How To Prove Pain And Suffering Damages In A Personal Injury Case
If you were recently injured in an accident and are planning to file a personal injury lawsuit, you may be entitled to pain and suffering damages. The following article will provide some information regarding how to provide evidence of your pain and suffering in court.
What are pain and suffering damages?
Pain and suffering refers to the physical and/or emotional injuries that a plaintiff suffers after being injured. In court, a plaintiff can often receive compensation from the liable party (the defendant) for this pain and suffering, based on the concept that the defendant is the cause of this suffering. Generally speaking, there are two types of pain and suffering, which are physical pain and suffering and mental pain and suffering.
- Physical pain and suffering: This type of pain and suffering refers to the pain associated with the plaintiff’s actual physical injuries. It includes both the pain and discomfort that the claimant has endured to date and the potential detrimental effects that the plaintiff is likely to suffer in the future as a result of the defendant’s negligence.
- Mental pain and suffering: This type of pain and suffering refers to the mental by-product of the plaintiff’s physical injuries. Mental pain and suffering can include mental anguish, emotional distress, fear, anger, anxiety, and loss of enjoyment of life. Furthermore, significant mental pain and suffering can result in anger, depression, loss of appetite, mood swings, sleep disturbances, and post-traumatic stress disorder (PTSD).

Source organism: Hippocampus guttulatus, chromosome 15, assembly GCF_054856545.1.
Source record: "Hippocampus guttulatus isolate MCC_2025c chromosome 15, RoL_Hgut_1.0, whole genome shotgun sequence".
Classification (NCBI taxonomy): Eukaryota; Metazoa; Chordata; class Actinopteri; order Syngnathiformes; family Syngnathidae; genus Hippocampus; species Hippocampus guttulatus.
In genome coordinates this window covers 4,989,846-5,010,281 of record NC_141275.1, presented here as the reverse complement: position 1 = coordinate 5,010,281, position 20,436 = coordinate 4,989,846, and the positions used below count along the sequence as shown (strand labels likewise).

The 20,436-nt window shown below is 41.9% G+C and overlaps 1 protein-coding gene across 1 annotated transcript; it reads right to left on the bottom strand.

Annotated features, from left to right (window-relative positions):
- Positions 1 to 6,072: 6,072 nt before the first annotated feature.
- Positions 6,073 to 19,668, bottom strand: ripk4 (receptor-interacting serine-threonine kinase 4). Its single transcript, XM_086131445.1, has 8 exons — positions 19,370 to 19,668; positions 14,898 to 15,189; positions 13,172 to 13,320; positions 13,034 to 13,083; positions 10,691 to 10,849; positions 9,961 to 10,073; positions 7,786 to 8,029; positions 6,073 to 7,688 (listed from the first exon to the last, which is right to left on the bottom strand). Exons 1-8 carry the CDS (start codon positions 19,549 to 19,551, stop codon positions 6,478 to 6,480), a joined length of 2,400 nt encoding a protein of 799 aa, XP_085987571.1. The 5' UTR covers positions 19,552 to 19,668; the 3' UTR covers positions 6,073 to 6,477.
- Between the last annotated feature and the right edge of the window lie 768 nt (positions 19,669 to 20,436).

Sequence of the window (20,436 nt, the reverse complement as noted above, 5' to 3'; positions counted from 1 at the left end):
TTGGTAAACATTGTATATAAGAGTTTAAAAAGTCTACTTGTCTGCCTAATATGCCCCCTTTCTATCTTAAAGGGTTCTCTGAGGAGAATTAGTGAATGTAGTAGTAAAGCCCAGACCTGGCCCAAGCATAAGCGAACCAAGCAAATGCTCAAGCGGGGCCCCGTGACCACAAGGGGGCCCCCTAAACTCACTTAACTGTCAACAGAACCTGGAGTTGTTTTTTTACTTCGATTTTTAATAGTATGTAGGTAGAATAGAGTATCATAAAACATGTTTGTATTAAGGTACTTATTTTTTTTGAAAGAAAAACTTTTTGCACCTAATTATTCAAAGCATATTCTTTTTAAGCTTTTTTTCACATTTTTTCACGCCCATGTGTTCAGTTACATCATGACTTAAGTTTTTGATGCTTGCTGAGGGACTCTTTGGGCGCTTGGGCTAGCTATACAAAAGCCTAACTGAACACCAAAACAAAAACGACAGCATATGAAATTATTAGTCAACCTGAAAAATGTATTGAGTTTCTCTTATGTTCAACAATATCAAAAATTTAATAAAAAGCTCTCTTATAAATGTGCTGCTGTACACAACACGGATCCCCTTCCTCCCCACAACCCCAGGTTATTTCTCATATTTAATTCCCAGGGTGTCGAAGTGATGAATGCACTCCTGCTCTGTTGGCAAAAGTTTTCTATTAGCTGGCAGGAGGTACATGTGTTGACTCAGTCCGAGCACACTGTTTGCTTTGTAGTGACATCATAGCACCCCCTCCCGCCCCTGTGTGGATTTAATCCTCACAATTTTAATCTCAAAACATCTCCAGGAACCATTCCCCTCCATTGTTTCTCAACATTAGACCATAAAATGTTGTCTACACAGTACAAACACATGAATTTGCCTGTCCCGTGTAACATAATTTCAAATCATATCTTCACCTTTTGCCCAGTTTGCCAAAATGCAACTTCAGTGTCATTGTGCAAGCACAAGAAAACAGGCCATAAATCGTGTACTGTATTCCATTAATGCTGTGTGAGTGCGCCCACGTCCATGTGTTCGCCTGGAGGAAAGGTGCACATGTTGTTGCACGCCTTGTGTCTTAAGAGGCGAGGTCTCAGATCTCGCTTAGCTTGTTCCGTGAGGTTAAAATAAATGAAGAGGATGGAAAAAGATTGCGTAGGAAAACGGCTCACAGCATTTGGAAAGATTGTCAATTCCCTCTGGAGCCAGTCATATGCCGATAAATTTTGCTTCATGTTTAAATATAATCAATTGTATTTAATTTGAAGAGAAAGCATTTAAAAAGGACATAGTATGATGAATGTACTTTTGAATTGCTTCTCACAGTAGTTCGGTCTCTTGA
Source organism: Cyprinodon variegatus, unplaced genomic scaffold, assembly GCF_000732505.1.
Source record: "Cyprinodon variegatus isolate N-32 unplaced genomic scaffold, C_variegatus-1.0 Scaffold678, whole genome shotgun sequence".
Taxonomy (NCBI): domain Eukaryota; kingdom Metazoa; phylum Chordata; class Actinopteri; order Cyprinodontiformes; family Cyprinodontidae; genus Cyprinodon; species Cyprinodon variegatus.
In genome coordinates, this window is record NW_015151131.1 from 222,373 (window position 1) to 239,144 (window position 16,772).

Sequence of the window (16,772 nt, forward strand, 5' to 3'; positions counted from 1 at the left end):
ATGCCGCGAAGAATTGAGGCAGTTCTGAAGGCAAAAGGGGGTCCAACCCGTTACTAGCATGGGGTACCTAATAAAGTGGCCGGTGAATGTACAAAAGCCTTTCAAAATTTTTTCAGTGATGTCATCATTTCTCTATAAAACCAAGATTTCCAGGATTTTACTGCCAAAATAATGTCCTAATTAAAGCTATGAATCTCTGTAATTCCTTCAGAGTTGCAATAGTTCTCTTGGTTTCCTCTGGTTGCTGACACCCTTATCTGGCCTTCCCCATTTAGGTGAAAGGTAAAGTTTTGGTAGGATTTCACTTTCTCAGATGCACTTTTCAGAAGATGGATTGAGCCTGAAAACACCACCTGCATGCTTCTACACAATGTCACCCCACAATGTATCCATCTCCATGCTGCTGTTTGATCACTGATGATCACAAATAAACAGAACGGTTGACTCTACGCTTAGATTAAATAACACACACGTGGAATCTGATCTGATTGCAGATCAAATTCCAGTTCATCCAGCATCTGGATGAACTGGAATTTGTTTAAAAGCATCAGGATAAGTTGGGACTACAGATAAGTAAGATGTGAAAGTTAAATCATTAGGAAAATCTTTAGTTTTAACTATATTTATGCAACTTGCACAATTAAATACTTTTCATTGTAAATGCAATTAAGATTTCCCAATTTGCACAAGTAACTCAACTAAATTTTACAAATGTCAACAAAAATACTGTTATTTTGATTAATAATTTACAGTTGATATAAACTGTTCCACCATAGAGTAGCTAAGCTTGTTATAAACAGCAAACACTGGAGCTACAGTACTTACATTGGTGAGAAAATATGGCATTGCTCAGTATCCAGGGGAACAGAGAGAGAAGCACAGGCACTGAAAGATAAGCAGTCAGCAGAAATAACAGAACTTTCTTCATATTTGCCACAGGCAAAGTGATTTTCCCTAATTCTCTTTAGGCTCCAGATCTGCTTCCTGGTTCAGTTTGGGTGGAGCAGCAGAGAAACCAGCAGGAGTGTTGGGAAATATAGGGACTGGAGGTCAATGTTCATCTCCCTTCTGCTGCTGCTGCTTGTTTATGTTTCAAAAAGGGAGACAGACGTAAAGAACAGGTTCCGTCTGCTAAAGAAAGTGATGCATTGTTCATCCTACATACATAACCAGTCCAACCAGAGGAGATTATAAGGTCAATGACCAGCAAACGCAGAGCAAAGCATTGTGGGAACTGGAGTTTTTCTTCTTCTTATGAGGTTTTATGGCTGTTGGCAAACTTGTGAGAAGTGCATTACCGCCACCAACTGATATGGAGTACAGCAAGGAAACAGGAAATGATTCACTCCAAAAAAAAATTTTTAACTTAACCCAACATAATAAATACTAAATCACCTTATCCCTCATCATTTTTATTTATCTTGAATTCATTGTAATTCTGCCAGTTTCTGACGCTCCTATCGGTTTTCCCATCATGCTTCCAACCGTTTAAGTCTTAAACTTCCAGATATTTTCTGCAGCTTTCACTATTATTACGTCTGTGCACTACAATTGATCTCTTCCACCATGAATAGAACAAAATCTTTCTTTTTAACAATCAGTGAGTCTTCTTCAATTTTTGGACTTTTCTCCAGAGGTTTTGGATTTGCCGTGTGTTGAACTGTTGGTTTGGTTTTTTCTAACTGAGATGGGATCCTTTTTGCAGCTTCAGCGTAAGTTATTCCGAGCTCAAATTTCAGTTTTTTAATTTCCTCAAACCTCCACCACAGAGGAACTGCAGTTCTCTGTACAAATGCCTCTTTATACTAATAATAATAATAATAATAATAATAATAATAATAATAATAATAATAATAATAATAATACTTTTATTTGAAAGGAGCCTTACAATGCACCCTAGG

How can I show proof of my pain and suffering?
Your pain and suffering damage award amount will be dependent on the evidence you provide. Some types of evidence you should consider submitting to the court includes the following:
- A list which outlines all of the reasons why you believe your pain and suffering damage award demand is justified (you should ensure that your argument is logical, based on actual facts, and is supported by evidence)
- A copy of your medical records, especially in situations where your physician is restricting your normal activity (for example, your physician prohibits you from lifting over 10 pounds, making it impossible for you to care for your child)
- Photographs of your injuries throughout your treatment period (for example, pictures of you laying in a hospital bed and engaging in rehabilitation activities)
- Witness statements from family, friends, or neighbors regarding how they have had to help you with meals, yardwork, housework, childcare, and transportation since the accident
- Detailed journal entries describing how the accident has impacted your quality of life and happiness (you should aim to be as descriptive as possible in explaining your daily pain levels, your inability to complete normal daily tasks, needing assistance with personal hygiene, and any depression stemming from the accident and/or your injuries)
Do You Have A Potential Personal Injury Claim? Contact Our Firm
If you were recently injured in an accident and want to file a personal injury lawsuit against the liable party, Connolly Injury Law can help. Our Chicago personal injury attorneys are ready to assist you with any questions or concerns you may have about filing a lawsuit. We will work hard to ensure that you receive proper compensation for your injuries.